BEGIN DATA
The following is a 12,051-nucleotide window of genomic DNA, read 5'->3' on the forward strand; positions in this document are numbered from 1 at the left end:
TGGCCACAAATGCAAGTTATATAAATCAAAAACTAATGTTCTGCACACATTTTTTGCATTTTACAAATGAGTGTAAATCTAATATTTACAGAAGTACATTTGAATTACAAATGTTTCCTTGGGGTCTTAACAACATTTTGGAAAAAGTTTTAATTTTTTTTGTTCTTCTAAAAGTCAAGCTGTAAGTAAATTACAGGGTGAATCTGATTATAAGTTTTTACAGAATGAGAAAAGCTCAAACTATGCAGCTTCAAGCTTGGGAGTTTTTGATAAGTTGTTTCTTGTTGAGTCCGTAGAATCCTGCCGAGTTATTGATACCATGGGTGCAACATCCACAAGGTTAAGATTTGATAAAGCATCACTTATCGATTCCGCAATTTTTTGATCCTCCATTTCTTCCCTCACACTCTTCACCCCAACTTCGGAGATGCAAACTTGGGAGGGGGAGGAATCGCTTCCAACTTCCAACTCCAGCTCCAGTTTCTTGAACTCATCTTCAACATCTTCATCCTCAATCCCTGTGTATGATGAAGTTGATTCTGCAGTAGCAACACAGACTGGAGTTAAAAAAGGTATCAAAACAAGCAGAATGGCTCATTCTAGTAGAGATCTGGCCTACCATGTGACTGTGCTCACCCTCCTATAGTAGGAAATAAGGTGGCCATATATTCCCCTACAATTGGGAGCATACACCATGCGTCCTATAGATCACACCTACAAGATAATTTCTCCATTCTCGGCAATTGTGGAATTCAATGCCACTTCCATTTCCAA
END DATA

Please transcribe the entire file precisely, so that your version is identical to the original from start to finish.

The following is a 12,051-nucleotide window of genomic DNA, read 5'->3' on the forward strand; positions in this document are numbered from 1 at the left end:
TGGCCACAAATGCAAGTTATATAAATCAAAAACTAATGTTCTGCACACATTTTTTGCATTTTACAAATGAGTGTAAATCTAATATTTACAGAAGTACATTTGAATTACAAATGTTTCCTTGGGGTCTTAACAACATTTTGGAAAAAGTTTTAATTTTTTTTGTTCTTCTAAAAGTCAAGCTGTAAGTAAATTACAGGGTGAATCTGATTATAAGTTTTTACAGAATGAGAAAAGCTCAAACTATGCAGCTTCAAGCTTGGGAGTTTTTGATAAGTTGTTTCTTGTTGAGTCCGTAGAATCCTGCCGAGTTATTGATACCATGGGTGCAACATCCACAAGGTTAAGATTTGATAAAGCATCACTTATCGATTCCGCAATTTTTTGATCCTCCATTTCTTCCCTCACACTCTTCACCCCAACTTCGGAGATGCAAACTTGGGAGGGGGAGGAATCGCTTCCAACTTCCAACTCCAGCTCCAGTTTCTTGAACTCATCTTCAACATCTTCATCCTCAATCCCTGTGTATGATGAAGTTGATTCTGCAGTAGCAACACAGACTGGAGTTAAAAAAGGTATCAAAACAAGCAGAATGGCTCATTCTAGTAGAGATCTGGCCTACCATGTGACTGTGCTCACCCTCCTATAGTAGGAAATAAGGTGGCCATATATTCCCCTACAATTGGGAGCATACACCATGCGTCCTATAGATCACACCTACAAGATAATTTCTCCATTCTCGGCAATTGTGGAATTCAATGCCACTTCCATTTCCAA